Voter Fraud Commission: Beyond Stupid.

As with all things Tiny Tyrant, incompetency and stupidity rule. Politico has the story on how the so-called commission on voter fraud is open to yet more hacking, and would provide a goldmine for those with cybercrime on their mind.

Cybersecurity specialists are warning that President Donald Trump’s voter-fraud commission may unintentionally expose voter data to even more hacking and digital manipulation.

Their concerns stem from a letter the commission sent to every state this week, asking for full voter rolls and vowing to make the information “available to the public.” The requested information includes full names, addresses, birth dates, political party and, most notably, the last four digits of Social Security numbers. The commission is also seeking data such as voter history, felony convictions and military service records.

Digital security experts say the commission’s request would centralize and lay bare a valuable cache of information that cyber criminals could use for identity theft scams — or that foreign spies could leverage for disinformation schemes.

“It is beyond stupid,” said Nicholas Weaver, a computer science professor at the University of California at Berkeley.

“The bigger the purse, the more effort folks would spend to get at it,” said Joe Hall, chief technologist at the Center for Democracy and Technology, a digital advocacy group. “And in this case, this is such a high-profile and not-so-competent tech operation that we’re likely to see the hacktivists and pranksters take shots at it.”

Indeed, by Friday night, over 20 states — from California to Mississippi to Virginia — had indicated they would not comply with the request, with several citing privacy laws and expressing unease about aggregating voter data.


Experts also criticized the commission’s two options for states to submit their data: via a White House email address and a Pentagon-run file-hosting service.

“Email is the worst; it’s like sending all your postal mail using postcards instead of letters in envelope,” Hall said. “It’s one of the harder methods of communication to secure.”

The commission’s alternative option, a file-hosting service run by a branch of the Army, isn’t currently configured to properly encrypt web traffic, which Hall said was “a massive red flag for their ability to properly secure other forms of secure file transfer.”

The perceived digital security miscues left many specialists stunned.

“Nothing about this letter appears to take information security into account,” said Matthew Green, a computer science professor and cryptography expert at Johns Hopkins University. “If I didn’t know this letter was real, I would assume it was a clever spearphishing campaign.”

When it comes to my state, I’m afraid to look, but I’m sure they are being compliant. Yet another thing to worry about. Politico has the full story.


  1. says

    Well, I wouldn’t go so far as to say voting isn’t problematic here, it is, highly so. There’s a great deal of voter suppression in many states, and gerrymandering. This particular commission is founded on bullshit anyway, because Trump is still convinced he won the popular vote, and the only reason that the numbers don’t agree with him is a massive case of voter fraud.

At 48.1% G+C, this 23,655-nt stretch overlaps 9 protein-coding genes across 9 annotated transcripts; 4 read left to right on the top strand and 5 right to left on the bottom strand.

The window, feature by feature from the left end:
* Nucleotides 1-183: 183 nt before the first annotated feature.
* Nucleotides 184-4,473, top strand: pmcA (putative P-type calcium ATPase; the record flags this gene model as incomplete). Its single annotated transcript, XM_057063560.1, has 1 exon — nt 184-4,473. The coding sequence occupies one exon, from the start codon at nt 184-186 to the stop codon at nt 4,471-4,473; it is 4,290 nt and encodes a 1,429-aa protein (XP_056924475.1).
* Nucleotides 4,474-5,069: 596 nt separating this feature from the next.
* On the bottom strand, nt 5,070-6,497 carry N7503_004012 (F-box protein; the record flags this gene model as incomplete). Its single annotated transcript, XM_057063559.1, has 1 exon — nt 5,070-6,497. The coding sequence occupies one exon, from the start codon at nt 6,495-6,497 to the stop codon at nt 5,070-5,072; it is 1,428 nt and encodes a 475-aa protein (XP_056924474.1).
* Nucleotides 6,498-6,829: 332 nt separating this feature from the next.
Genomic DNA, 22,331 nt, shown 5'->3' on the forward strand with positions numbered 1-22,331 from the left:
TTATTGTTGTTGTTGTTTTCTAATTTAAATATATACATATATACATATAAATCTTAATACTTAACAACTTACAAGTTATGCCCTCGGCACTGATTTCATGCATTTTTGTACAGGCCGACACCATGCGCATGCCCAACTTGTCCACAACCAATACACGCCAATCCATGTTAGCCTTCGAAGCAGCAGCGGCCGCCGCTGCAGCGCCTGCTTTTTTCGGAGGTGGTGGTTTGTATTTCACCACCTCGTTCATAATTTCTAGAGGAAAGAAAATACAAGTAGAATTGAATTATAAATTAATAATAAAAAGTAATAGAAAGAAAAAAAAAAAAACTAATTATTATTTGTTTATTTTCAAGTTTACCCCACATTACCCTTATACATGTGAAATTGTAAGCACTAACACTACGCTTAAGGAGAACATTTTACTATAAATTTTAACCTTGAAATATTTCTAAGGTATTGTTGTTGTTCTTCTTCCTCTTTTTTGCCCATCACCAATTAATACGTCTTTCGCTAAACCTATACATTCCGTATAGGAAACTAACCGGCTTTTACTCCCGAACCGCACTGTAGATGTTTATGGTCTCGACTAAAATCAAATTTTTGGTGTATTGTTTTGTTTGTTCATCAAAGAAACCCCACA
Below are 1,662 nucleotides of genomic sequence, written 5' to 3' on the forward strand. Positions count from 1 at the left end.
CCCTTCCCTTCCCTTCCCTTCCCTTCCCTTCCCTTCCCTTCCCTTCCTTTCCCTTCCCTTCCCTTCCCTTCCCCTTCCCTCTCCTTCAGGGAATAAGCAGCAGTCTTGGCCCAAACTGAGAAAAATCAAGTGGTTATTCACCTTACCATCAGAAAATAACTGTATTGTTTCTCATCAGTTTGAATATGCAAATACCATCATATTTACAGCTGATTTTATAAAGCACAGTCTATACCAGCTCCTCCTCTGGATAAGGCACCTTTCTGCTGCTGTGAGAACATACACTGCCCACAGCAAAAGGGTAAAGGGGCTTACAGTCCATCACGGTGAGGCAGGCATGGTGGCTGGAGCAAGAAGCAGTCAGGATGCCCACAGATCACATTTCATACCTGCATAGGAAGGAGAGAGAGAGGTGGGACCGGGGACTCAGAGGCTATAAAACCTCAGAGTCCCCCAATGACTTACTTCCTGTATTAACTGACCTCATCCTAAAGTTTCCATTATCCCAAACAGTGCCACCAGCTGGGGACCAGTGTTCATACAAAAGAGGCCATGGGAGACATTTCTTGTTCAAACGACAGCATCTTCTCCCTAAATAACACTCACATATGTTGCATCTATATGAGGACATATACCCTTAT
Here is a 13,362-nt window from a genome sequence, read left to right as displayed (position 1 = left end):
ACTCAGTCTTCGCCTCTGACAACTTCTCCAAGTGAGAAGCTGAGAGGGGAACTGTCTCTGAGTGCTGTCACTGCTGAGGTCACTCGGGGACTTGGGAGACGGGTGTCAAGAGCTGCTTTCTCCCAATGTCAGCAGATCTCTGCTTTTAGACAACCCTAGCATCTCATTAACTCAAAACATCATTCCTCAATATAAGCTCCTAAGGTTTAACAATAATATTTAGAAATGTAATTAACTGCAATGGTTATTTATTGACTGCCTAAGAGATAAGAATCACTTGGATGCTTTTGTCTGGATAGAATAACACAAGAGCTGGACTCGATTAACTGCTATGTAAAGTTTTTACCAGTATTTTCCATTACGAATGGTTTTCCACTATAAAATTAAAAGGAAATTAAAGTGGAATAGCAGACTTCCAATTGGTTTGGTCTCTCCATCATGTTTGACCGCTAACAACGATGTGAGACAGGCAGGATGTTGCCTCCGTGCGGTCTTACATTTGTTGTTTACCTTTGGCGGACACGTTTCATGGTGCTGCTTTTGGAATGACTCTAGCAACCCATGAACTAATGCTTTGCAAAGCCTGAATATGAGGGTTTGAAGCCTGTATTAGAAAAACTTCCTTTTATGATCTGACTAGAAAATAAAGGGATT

The only thing this “commission” will do is find a way to declare Trump right, especially seeing as its head, Kris Kobach, has a very nasty record when it comes to fraudulent voting.

  2. says

    How to put it.

    I have a sayng at work -- if shit happens, it is not important to find whom to blame, but how to solve the problem.

    I do not in any way think this is even remotely related to solving the problem, if there is a problem, of voter fraud. It is completely needless waste of money, since Trump won. This only serves two purposes:
    1) stroking his ego
    2) paving the way towards more voter supression, in which only those that vote according tho the GOP wishes are allowed to vote unsupressed.

    That is why I wrote my first comment. Every modern totalian system dismantles democratic voting, but keeps its facade to give him the aura of legitimity.

    In just a short time as a decade you might have only one option to “voluntarily” vote “or else”.

  3. rq says

    Some of those refusal letters were very strongly worded -- one of the M states (sorry, it’s morning and memory hasn’t booted yet -- could have been Mississippi), I believe, essentially told the commission to go jump into the Gulf of Mexico. That response encourages, but “over 20 states” equals not “all 50″, and I haven’t heard this initiate any other kind of resistance in otherwise compliant states yet. So I’m guessing that after a bit of waffling and some external convincing, some of those ” over 20 states” will roll over.

  4. johnson catman says

    North Carolina will be sending only information that is already public.

    That means the commission, chaired by Vice President Mike Pence, won’t get the last four digits of people’s Social Security numbers, their dates of birth or their driver’s license numbers. It will get voters’ names, party affiliations and a record of what elections they voted in, though not whom they voted for.
    From the same article:

    Reading between the lines, though, it looks a lot like a prelude to suppression, Common Cause North Carolina’s Bob Phillips said.

    “It’s hard to look at that letter and think legitimately it’s an attempt to protect the integrity of our elections,” he said. “It’s hard not to be skeptical. It’s almost like they’re trying to fish … what are they fishing for.”

    EXACTLY! Nothing but a fishing expedition to see what they can do to further suppress votes they don’t like.

  5. says

    Yeah, I saw a map on Twitter, nDakota is in partial compliance. For once, sDakota got something right, they are refusing to comply.

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